Custom connector- Swagger relation

If you take a look at the connector, it has some properties like Business Process, Business Transaction, Current Stage, etc.. Some are marked with * to indicate it is a mandatory field. There is also a Boolean flag that points whether the message can be archived or not.

To relate this, we need to closely look at each individual API definitions inside the swagger. Let’s assume we are looking at the start activity connector. If you now check the API/StartActivity path inside the swagger, inside the parameters array. This is where the API takes input from the user. You can have n number of inputs here, but it will make the connector UI look cluttered. Always try to minimize the input from users.

Managing inputs of the custom connector

Atomic Scope can process any message type, be it JSON, XML,FLATFILE,EDI, etc. So we need to receive an object as an input message. So we have two objects which can be dynamically constructed by the users. The MessageBody and MessageHeader. In order to make the filed as mandatory we have a property called required which can be set to true so that the * gets visible in the connector.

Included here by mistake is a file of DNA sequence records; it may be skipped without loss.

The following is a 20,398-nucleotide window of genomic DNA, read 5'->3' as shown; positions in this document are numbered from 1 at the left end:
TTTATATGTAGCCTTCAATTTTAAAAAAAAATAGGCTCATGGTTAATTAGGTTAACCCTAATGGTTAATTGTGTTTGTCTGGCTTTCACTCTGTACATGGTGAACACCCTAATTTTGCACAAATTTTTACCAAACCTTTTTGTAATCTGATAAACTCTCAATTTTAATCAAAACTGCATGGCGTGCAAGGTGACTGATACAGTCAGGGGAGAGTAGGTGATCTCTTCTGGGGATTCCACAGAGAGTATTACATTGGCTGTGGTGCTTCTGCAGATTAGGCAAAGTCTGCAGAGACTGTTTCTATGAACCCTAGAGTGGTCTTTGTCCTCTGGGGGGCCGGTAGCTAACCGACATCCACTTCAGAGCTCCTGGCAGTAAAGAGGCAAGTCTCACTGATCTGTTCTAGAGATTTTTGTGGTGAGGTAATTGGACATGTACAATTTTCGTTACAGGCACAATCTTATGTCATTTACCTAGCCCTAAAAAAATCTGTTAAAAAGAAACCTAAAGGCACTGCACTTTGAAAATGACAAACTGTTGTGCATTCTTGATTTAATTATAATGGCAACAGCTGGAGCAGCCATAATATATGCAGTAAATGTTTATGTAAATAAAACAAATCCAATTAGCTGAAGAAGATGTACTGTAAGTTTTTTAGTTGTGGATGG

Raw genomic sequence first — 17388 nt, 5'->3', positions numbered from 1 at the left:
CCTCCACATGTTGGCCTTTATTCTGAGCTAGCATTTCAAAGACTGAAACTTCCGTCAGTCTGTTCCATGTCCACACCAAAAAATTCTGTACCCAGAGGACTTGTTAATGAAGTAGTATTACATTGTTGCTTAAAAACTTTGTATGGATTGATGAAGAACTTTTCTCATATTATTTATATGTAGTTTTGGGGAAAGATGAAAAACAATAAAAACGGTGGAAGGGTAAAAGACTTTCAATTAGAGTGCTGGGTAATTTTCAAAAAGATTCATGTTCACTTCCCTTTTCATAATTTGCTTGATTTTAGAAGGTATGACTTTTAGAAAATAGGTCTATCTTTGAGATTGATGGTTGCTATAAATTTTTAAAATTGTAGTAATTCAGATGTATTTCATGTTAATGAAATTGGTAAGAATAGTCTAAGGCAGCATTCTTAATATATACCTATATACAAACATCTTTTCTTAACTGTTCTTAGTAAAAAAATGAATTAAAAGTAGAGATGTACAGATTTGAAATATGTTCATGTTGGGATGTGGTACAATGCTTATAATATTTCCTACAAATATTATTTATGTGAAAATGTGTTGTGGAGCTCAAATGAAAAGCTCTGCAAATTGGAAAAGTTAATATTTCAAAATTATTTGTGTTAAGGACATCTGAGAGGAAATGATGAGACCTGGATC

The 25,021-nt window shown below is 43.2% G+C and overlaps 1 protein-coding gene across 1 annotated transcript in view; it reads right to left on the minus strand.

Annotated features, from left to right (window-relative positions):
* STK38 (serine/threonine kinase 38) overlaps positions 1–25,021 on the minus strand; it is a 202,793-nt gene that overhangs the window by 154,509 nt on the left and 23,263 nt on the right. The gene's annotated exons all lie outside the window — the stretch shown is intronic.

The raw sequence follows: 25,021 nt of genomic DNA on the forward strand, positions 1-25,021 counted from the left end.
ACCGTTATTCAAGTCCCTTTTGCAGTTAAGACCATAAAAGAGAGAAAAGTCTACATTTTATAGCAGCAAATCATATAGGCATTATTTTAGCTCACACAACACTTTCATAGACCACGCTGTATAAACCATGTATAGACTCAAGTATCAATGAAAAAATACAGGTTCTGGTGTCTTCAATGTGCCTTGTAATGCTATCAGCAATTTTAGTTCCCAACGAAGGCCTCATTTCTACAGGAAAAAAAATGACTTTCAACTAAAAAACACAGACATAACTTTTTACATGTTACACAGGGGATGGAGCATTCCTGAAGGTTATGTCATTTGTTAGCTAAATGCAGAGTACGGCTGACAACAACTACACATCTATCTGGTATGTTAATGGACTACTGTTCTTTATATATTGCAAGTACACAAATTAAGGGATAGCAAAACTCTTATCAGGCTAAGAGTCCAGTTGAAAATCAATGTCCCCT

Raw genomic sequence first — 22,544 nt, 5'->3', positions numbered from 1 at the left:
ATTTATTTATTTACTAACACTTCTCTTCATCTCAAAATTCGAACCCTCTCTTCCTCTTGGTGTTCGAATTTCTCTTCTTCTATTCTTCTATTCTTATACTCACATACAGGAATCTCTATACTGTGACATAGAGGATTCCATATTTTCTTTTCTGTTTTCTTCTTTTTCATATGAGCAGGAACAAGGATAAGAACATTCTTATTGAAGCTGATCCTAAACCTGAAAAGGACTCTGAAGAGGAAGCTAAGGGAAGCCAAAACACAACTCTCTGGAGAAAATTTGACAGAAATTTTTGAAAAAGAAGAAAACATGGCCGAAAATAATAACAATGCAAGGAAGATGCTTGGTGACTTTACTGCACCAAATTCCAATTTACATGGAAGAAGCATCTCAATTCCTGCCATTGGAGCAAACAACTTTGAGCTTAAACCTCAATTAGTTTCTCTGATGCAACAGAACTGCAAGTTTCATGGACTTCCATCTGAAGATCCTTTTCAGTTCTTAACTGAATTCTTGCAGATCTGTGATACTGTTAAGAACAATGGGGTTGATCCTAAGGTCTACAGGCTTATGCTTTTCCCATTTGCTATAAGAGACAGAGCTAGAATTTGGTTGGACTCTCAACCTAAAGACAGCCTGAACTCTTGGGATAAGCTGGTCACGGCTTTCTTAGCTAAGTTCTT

"name": "AS-BusinessProcess",

                    "in": "header",

                    "type": "string",

                    "description": "Provide business process name.",

                    "required": true


In order to show a dropdown for the user to select something, you can make use of the Enum in this use case. So here in our use case, users can archive the message at any point in time. So we have the Archive flag which can be turned on and off by user’s preference.


                    "name": "AS-ArchiveMessage",

                    "in": "header",

                    "type": "string",

                    "required": false,

                    "enum": [





Deployment Techniques

We can deploy the connectors using a number of techniques. In Atomic Scope, we offer the users to deploy them right from the portal or using a PowerShell script. There are many other ways to do this like using a different language of choice is also possible.

Consuming the azure custom connectors

The connectors can be consumed from all the different Microsoft Azure services which I mentioned earlier. Let’s see a small example of consuming the connectors from Azure Logic Apps and Microsoft Flow.


The above example shows an action called Start Activity consumed from the Atomic Scope’s list of actions available. Notice the things that we mentioned earlier like the mandatory parameters and objects input for Body and Headers.

Similar to the above there are also other actions like Update / Log Exception which can be consumed in a similar manner.


So creating a custom connector from scratch can be a bit time-consuming. But once it’s done it can be shared across an organization or can be submitted to Microsoft for certification so you don’t have to deploy them, it’s available for all customers in Azure.